The selected electro-therapy can be, but is not limited to, anti-tachycardia pacing (ATP) therapy, or shock therapy. If ATP therapy is selected, a pre-programmed series of burst pulses is sent to the heart through any one of, or any combination of, leads 20, 24, and 30. There are several different ATP modalities which have been suggested for termination of tachycardia, with the underlying principle being to stimulate the heart (i.e., using a pacing pulse) at least once shortly after a heartbeat and before the next naturally occurring heartbeat at the rapid rate in an attempt to convert the tachycardia to sinus rhythm. Some examples of patent documents which discuss ATP therapies are U.S. Pat. Nos. 6,731,982; U.S. Pat. No. 4,408,606; U.S. Pat. No. 4,398,536; U.S. Pat. No. 4,488,553; U.S. Pat. No. 4,488,554; U.S. Pat. No. 4,390,021; U.S. Pat. No. 4,181,133; and U.S. Pat. No. 4,280,502, the disclosures of which are hereby incorporated in their entireties by reference.
The most common form of ATP is burst pacing, which delivers a burst of multiple pacing pulses at a cycle length between 50 and 100%, and more typically between 70 and 90%, of the tachycardia cycle length. Delivering pulses having, for example, an 80% cycle length, is also known as delivering pulses having an 80% coupling interval. Each burst of pacing pulses typically includes 2-20 pulses. The number of bursts used is typically 1-15. The rate of each burst can either be a fixed predetermined rate, for example, fixed burst, or a rate that is calculated based on the rate of the arrhythmia being treated, for example, adaptive burst. Acceleration risk is minimized by keeping the number of pulses in a burst, the rate of the burst, and the number of bursts, to the minimum required to terminate the arrhythmia. Many ATP regimens employ variations on this basic theme of burst pacing.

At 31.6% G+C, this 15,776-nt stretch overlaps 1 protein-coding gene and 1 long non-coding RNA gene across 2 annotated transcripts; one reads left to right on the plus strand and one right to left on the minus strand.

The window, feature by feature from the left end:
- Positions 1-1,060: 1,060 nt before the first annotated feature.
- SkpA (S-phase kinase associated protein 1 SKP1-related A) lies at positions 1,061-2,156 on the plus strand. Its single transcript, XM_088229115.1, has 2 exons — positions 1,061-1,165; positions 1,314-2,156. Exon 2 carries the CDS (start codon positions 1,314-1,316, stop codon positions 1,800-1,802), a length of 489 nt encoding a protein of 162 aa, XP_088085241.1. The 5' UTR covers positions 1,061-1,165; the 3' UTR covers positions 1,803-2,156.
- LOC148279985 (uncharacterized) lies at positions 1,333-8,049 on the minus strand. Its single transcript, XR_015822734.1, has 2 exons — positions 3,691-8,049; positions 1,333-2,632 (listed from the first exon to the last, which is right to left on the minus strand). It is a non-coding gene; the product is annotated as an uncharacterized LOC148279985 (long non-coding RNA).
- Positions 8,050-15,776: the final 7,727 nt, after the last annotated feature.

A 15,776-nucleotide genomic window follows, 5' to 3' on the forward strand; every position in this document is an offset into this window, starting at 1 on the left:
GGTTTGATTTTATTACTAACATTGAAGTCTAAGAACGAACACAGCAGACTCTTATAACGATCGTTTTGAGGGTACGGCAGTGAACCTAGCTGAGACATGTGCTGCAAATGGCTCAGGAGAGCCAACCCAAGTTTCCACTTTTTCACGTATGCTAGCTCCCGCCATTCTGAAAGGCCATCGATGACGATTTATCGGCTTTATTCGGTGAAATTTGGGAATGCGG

A housing 40 of ICD 10, shown schematically in
To achieve left chamber sensing, pacing, and shocking, the connector includes at least a left ventricular tip terminal (VL TIP) 44, a left atrial ring terminal (AL RING) 46, and a left atrial shocking terminal (AL COIL) 48, which are adapted for connection to left ventricular tip electrode 26, left atrial ring electrode 27, and left atrial coil electrode 28, respectively.
To support right chamber sensing, pacing, and shocking the connector also includes a right ventricular tip terminal (VR TIP) 52, a right ventricular ring terminal (VR RING) 54, a right ventricular shocking terminal (VR COIL) 56, and an SVC shocking terminal (SVC COIL) 58, which are configured for connection to right ventricular tip electrode 32, right ventricular ring electrode 34, RV coil electrode 36, and SVC coil electrode 38, respectively.
At the core of ICD 10 is a programmable microcontroller 60, which controls the various modes of stimulation therapy. As is well known in the art, microcontroller 60 typically includes a microprocessor, or equivalent control circuitry, designed specifically for controlling the delivery of stimulation therapy and can further include RAM or ROM memory, logic and timing circuitry, state machine circuitry, and I/O circuitry. Typically, microcontroller 60 includes the ability to process or monitor input signals (data) as controlled by a program code stored in a designated block of memory. The details of the design of microcontroller 60 are not critical to the present invention. Rather, any suitable microcontroller 60 can be used to carry out the functions described herein. The use of microprocessor-based control circuits for performing timing and data analysis functions are well known in the art.